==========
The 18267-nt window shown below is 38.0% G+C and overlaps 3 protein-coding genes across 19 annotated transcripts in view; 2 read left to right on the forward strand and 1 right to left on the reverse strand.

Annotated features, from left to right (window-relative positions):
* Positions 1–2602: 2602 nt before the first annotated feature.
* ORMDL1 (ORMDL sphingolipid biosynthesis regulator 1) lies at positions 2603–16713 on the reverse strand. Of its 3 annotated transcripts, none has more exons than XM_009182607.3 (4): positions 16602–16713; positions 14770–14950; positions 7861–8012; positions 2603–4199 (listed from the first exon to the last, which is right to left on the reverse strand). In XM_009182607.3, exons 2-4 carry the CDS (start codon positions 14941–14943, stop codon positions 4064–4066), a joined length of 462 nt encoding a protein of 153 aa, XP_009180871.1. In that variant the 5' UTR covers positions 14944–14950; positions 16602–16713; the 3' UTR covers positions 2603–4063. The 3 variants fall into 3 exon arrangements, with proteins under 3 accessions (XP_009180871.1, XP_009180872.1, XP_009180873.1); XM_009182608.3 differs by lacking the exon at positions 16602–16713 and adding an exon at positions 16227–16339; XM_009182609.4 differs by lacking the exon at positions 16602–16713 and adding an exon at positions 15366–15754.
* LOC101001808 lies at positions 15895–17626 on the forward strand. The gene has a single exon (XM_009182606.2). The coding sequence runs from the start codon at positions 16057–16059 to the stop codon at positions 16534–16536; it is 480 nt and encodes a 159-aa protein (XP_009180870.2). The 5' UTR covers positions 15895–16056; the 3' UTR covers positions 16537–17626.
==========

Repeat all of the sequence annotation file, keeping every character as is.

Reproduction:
The 18267-nt window shown below is 38.0% G+C and overlaps 3 protein-coding genes across 19 annotated transcripts in view; 2 read left to right on the forward strand and 1 right to left on the reverse strand.

Annotated features, from left to right (window-relative positions):
* Positions 1–2602: 2602 nt before the first annotated feature.
* ORMDL1 (ORMDL sphingolipid biosynthesis regulator 1) lies at positions 2603–16713 on the reverse strand. Of its 3 annotated transcripts, none has more exons than XM_009182607.3 (4): positions 16602–16713; positions 14770–14950; positions 7861–8012; positions 2603–4199 (listed from the first exon to the last, which is right to left on the reverse strand). In XM_009182607.3, exons 2-4 carry the CDS (start codon positions 14941–14943, stop codon positions 4064–4066), a joined length of 462 nt encoding a protein of 153 aa, XP_009180871.1. In that variant the 5' UTR covers positions 14944–14950; positions 16602–16713; the 3' UTR covers positions 2603–4063. The 3 variants fall into 3 exon arrangements, with proteins under 3 accessions (XP_009180871.1, XP_009180872.1, XP_009180873.1); XM_009182608.3 differs by lacking the exon at positions 16602–16713 and adding an exon at positions 16227–16339; XM_009182609.4 differs by lacking the exon at positions 16602–16713 and adding an exon at positions 15366–15754.
* LOC101001808 lies at positions 15895–17626 on the forward strand. The gene has a single exon (XM_009182606.2). The coding sequence runs from the start codon at positions 16057–16059 to the stop codon at positions 16534–16536; it is 480 nt and encodes a 159-aa protein (XP_009180870.2). The 5' UTR covers positions 15895–16056; the 3' UTR covers positions 16537–17626.